The Obama Administration is insisting that before Congress can support courageous, Westward-looking Ukrainians, it must first reduce the power of the United States at the International Monetary Fund (IMF). The White House wants Congress to attach its approval of an IMF governance “reform package” that has been pending for three years to any legislation providing urgently needed U.S. financial assistance to Ukraine. That certainly gives a new and strange meaning to the concept of “IMF conditionality.”
As Heritage reported in January, there are significant “moral hazard” issues in the 2010 IMF reform package that must be considered on their own merits. Decisions about the reform package should not be taken in the crisis atmosphere surrounding the situation in Ukraine. Congress should insist that the Obama Administration remove the unnecessary linkage between adoption of urgently needed IMF assistance to Ukraine and the larger questions raised by the IMF reform package.
At the root of the problems in Ukraine are the lingering effects of the corrupt and inefficient post-Soviet economic systems in the heavily industrialized eastern, Russian-speaking areas and throughout the country.
Despite repeated calls to do so, many of these problems in Ukraine have never been seriously addressed, nor have enough necessary reforms been adopted in the 20-plus years since the fall of the Soviet Union.
These failures can be seen in Ukraine’s score in The Heritage Foundation/Wall Street Journal 2014 Index of Economic Freedom: 49.3. That means its economy remains in the bottom Index category (“repressed”)—even lower than Russia. Ukraine is the 155th freest out of 178 countries ranked in 2014 worldwide; it is last among the 43 countries measured in the European region. After former Ukrainian President Viktor Yanukovych took office in 2010, the country registered steadily deteriorating scores on property rights, corruption, financial freedom, and investment freedom.
An IMF program for Ukraine can use these Index of Economic Freedom categories as a guide to shape the many reforms and conditions that will be needed to help put the Ukrainian economy on a sustainable path to recovery.
For example, the Ukrainian currency (the hryvnia) needs to be permitted to float so as to avoid further depletion of the nation’s foreign currency reserves. Another huge drain on resources can be plugged by phasing out the unsustainable and wasteful system of state energy subsidies, which amount to more than 7 percent of Ukraine’s gross domestic product.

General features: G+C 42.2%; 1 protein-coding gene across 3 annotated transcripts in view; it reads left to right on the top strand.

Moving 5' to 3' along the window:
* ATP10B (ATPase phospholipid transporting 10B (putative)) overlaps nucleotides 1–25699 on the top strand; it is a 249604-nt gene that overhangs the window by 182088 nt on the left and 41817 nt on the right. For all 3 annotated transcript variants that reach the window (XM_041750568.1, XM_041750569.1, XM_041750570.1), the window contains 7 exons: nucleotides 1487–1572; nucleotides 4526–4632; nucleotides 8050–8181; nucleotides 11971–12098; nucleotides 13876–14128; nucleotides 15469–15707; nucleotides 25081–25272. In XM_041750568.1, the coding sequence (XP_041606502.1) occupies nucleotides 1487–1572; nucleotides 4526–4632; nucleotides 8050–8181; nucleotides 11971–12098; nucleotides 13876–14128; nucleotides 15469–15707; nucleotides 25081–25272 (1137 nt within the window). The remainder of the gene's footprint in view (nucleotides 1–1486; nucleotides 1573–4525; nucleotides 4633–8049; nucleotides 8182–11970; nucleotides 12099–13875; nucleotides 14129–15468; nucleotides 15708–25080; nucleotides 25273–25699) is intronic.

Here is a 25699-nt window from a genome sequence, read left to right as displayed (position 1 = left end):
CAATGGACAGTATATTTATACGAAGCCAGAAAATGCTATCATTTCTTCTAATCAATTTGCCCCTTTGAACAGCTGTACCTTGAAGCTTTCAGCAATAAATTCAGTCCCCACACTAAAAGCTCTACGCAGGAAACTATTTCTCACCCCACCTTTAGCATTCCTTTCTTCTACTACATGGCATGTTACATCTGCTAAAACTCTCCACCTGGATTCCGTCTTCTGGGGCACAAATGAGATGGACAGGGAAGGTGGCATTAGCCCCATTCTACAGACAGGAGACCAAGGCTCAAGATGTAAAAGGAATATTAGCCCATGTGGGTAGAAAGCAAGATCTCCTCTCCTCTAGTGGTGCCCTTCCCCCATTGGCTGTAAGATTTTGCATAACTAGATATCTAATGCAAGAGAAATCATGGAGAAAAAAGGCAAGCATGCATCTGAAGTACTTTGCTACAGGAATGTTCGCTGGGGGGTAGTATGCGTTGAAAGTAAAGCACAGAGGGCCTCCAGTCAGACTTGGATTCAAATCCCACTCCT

In 2010, the IMF board, with support from the Obama Administration, proposed a series of reforms that would increase the voting power of certain emerging-market nations and double the amount of member countries’ national “quota” contributions that are the primary source of funding for IMF loans.
The U.S. has the largest quota of any country in the world and also the largest single-nation voting share (16.75 percent). It has been the only country in the world with veto power at the IMF. Due to the constitutional role of Congress and U.S. veto power, this IMF reform package must therefore be approved by Congress before it can go into effect.
The reform package would change the rules for election of the IMF executive board, and the U.S. would lose the right it has heretofore enjoyed to appoint its own representative to the executive board—and that is where all the power is at the IMF.
The reform package would also reduce U.S. control over certain “supplementary” IMF funds that can be tapped when demand for IMF resources is particularly strong, such as during major financial crises. There are two supplementary funds: the New Arrangements to Borrow (NAB) and the General Arrangements to Borrow. The U.S. currently funds the largest portion of the NAB—about $103 billion, or about 18 percent.
It is clear that the U.S. has benefitted—and will continue to benefit—from the existence of the IMF. In fact, Ukraine is almost a textbook example of a nation that needs a lender of last resort, the sort of situation for which the IMF was created more than 70 years ago.
On the other hand, many conservatives have rightly pointed to the IMF as an enabler of moral hazard. They are concerned that American tax dollars are being used for IMF programs that bail out bad decisions by other governments that follow reckless fiscal and monetary policies (e.g., the flawed policies that Ukraine pursued under Yanukovych until 2011 when the IMF ended its previous program for the country).
Meanwhile, President Obama should be leading efforts by Western countries to provide immediate help to the people of Ukraine through existing international financial institutions (e.g., the IMF), appropriate bilateral aid, and increased private investment.
The IMF has been functioning effectively for the three years since the IMF governance reforms were proposed in late 2010. There is no reason why the U.S. government cannot immediately put together an emergency aid program for Ukraine (loans, grants, and technical assistance) by repurposing existing congressional development assistance appropriations without the need for Congress to first adopt the IMF reform package.
In any case, the pursuit of prudent, free-market, and pro-economic growth policies—those potentially at risk from IMF-funded moral hazard—remains the best prescription for all IMF member countries and requires no IMF resources to follow. These core principles are the foundation of the Index of Economic Freedom.—James M. Roberts is Research Fellow for Economic Freedom and Growth in the Center for International Trade and Economics at The Heritage Foundation.